Germany searches 100 suspects over political hate speech

Police searched and questioned more than 100 suspects in Germany on Tuesday over hate speech directed at politicians on social media during last year's election campaign, authorities said.

Online hate and Facebook
A teenage boy puts his head in hands with the home page of Facebook open on his laptop. Photo: picture alliance / Oliver Berg/dpa | Oliver Berg

The suspects were identified after investigators combed through more than 600 social media posts, according to federal police and the national internet crime hub ZIT in Frankfurt. 

They are accused of directly insulting politicians from all parties represented in the Bundestag parliament as well as spreading false information, including fake quotes, according to the authorities.

Two thirds of the politicians targeted were women.

The suspects were based in 13 of Germany’s 16 states including the capital Berlin, where police searched eight private addresses.

In Rhineland-Palatinate state, police found weapons, ammunition and other illegal objects on one of the suspects.

Germany introduced stronger penalties last year against hate speech directed at politicians after the murder of pro-migration politician Walter Lübcke by a neo-Nazi in 2019.

“Freedom of expression reaches its limits as soon as it comes to defamation, insults and threats,” said federal police chief Holger Muench.

The day of raids made it clear that “anyone who posts hate speech must expect the police to show up at their door”, he said.

Bavarian interior minister Joachim Herrmann said posting hate speech on social media was “not a trivial offence” and he hoped the searches would deter others from posting such content.

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Germany plans return to debt-limit rules in 2023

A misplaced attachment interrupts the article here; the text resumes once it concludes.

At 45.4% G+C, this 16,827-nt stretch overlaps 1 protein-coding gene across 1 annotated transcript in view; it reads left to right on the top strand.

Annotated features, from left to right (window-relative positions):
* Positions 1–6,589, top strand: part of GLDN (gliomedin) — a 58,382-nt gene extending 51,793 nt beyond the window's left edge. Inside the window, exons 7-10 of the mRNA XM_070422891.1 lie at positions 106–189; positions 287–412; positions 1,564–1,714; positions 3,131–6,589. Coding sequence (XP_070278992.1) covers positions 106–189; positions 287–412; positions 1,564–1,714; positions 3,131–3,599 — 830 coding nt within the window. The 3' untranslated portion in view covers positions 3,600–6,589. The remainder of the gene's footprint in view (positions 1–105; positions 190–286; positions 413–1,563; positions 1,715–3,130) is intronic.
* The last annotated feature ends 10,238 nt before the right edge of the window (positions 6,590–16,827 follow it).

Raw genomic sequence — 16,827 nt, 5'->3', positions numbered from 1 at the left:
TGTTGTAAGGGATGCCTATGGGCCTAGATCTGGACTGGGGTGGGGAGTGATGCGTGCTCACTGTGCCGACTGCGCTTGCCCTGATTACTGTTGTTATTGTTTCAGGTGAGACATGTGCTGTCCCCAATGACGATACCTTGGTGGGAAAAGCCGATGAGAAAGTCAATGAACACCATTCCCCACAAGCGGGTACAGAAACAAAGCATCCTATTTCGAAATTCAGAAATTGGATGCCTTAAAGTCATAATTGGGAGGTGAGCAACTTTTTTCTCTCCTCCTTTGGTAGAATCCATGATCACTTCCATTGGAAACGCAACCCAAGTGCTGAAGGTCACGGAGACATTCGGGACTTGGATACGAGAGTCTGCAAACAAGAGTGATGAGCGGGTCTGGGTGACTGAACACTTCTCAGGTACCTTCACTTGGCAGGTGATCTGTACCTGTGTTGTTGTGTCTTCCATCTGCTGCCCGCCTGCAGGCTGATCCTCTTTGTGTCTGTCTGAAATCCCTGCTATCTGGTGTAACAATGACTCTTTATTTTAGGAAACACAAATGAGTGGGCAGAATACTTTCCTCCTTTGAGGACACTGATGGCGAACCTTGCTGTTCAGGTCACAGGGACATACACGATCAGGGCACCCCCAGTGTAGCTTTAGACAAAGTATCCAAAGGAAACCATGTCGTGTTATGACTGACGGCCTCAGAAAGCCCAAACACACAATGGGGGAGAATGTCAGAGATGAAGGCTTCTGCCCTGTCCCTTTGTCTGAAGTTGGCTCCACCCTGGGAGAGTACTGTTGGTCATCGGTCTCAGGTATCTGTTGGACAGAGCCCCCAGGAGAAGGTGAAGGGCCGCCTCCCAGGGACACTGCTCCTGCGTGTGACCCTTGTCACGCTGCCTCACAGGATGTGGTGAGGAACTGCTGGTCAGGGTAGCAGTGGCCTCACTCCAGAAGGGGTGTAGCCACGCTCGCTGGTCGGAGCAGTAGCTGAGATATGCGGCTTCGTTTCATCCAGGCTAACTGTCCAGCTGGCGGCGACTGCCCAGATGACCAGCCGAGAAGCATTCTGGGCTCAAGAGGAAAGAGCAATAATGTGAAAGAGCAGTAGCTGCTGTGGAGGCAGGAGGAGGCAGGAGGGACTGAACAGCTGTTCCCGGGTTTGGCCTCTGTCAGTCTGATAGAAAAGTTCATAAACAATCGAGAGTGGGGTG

Germany will reinstate its so-called debt brake in 2023 after suspending it for three years to cope with the impact of the coronavirus pandemic, sources in the finance ministry said Wednesday.

Germany plans return to debt-limit rules in 2023

The government will borrow 17.2 billion euros ($18.1 million) next year, adhering to the rule enshrined in the constitution that normally limits

Germany’s public deficit to 0.35 percent of overall annual economic output, despite new spending as a result of Russia’s war in Ukraine, the sources said.

The new borrowing set out in a draft budget to be presented to the cabinet on Friday is almost 10 billion euros higher than a previous figure for 2023 announced in April.

However, “despite a considerable increase in costs, the debt brake will be respected,” one of the sources said.

Although Germany is traditionally a frugal nation, the government broke its own debt rules at the start of the coronavirus pandemic and unleashed vast financial aid to steer the economy through the crisis.

READ ALSO: Debt-averse Germany to take on new borrowings to soften pandemic blow

The government has this year unveiled a multi-billion-euro support package to help companies in Europe’s biggest economy weather the fallout from the Ukraine war and sanctions against Russia.

Berlin has also spent billions to diversify its energy supply to reduce its dependence on Russia, as well as investing heavily in plans to tackle climate change and push digital technology.

But despite the additional spending, Finance Minister Christian Lindner has maintained the aim to reinstate the debt brake in 2023.